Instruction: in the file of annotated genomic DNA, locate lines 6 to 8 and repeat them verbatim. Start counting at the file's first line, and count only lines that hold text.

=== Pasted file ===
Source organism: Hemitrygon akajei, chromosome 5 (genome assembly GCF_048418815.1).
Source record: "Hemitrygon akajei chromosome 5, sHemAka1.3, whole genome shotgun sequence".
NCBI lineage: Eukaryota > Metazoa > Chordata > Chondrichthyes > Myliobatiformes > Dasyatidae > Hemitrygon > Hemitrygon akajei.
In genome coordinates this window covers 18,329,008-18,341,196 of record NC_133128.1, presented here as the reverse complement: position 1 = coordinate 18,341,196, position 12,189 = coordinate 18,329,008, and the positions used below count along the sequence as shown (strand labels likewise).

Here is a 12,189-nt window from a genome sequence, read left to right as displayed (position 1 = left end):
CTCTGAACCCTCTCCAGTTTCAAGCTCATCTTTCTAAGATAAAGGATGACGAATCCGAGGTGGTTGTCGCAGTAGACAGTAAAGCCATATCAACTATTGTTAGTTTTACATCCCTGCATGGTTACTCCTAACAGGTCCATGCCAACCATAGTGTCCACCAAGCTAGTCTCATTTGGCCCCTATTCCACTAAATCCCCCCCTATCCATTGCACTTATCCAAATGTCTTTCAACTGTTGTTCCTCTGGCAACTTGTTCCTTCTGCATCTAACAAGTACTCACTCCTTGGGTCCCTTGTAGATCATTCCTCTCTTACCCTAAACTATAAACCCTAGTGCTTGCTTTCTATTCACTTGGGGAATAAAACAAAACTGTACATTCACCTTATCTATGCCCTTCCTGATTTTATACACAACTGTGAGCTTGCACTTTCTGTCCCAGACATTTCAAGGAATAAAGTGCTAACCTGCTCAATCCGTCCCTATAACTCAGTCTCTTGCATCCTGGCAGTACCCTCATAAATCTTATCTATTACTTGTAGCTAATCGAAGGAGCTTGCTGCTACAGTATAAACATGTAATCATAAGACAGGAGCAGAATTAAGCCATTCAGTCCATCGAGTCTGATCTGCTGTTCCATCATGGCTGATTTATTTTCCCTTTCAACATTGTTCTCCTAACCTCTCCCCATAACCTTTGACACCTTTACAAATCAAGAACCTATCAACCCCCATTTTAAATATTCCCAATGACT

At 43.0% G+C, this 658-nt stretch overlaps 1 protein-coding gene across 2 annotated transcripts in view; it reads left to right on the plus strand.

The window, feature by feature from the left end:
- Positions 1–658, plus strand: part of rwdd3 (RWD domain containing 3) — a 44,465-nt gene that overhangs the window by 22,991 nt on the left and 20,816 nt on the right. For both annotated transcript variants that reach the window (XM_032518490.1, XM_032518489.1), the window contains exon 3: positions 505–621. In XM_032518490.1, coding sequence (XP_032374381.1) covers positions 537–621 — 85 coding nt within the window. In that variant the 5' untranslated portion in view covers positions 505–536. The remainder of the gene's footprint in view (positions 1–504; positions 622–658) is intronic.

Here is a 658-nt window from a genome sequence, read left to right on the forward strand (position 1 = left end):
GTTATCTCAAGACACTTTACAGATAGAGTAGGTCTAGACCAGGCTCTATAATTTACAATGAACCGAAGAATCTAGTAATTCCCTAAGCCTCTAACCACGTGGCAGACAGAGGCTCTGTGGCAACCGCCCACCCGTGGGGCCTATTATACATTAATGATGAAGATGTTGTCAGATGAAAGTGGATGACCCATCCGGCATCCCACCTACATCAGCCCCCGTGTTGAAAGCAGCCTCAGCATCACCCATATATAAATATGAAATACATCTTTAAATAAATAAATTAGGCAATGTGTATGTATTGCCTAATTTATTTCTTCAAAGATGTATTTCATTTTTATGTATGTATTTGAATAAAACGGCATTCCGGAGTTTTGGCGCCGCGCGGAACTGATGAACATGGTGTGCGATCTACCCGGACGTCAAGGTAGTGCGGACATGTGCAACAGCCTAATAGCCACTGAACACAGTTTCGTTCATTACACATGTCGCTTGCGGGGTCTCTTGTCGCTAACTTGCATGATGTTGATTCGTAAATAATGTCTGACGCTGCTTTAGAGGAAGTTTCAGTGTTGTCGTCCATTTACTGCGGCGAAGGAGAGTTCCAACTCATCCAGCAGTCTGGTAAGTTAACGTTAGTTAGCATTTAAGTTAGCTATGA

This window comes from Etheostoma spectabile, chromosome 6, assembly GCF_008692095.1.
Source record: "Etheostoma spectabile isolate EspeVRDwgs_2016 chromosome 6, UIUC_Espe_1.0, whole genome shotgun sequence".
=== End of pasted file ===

CTCTGAACCCTCTCCAGTTTCAAGCTCATCTTTCTAAGATAAAGGATGACGAATCCGAGGTGGTTGTCGCAGTAGACAGTAAAGCCATATCAACTATTGTTAGTTTTACATCCCTGCATGGTTACTCCTAACAGGTCCATGCCAACCATAGTGTCCACCAAGCTAGTCTCATTTGGCCCCTATTCCACTAAATCCCCCCCTATCCATTGCACTTATCCAAATGTCTTTCAACTGTTGTTCCTCTGGCAACTTGTTCCTTCTGCATCTAACAAGTACTCACTCCTTGGGTCCCTTGTAGATCATTCCTCTCTTACCCTAAACTATAAACCCTAGTGCTTGCTTTCTATTCACTTGGGGAATAAAACAAAACTGTACATTCACCTTATCTATGCCCTTCCTGATTTTATACACAACTGTGAGCTTGCACTTTCTGTCCCAGACATTTCAAGGAATAAAGTGCTAACCTGCTCAATCCGTCCCTATAACTCAGTCTCTTGCATCCTGGCAGTACCCTCATAAATCTTATCTATTACTTGTAGCTAATCGAAGGAGCTTGCTGCTACAGTATAAACATGTAATCATAAGACAGGAGCAGAATTAAGCCATTCAGTCCATCGAGTCTGATCTGCTGTTCCATCATGGCTGATTTATTTTCCCTTTCAACATTGTTCTCCTAACCTCTCCCCATAACCTTTGACACCTTTACAAATCAAGAACCTATCAACCCCCATTTTAAATATTCCCAATGACT

At 43.0% G+C, this 658-nt stretch overlaps 1 protein-coding gene across 2 annotated transcripts in view; it reads left to right on the plus strand.

The window, feature by feature from the left end: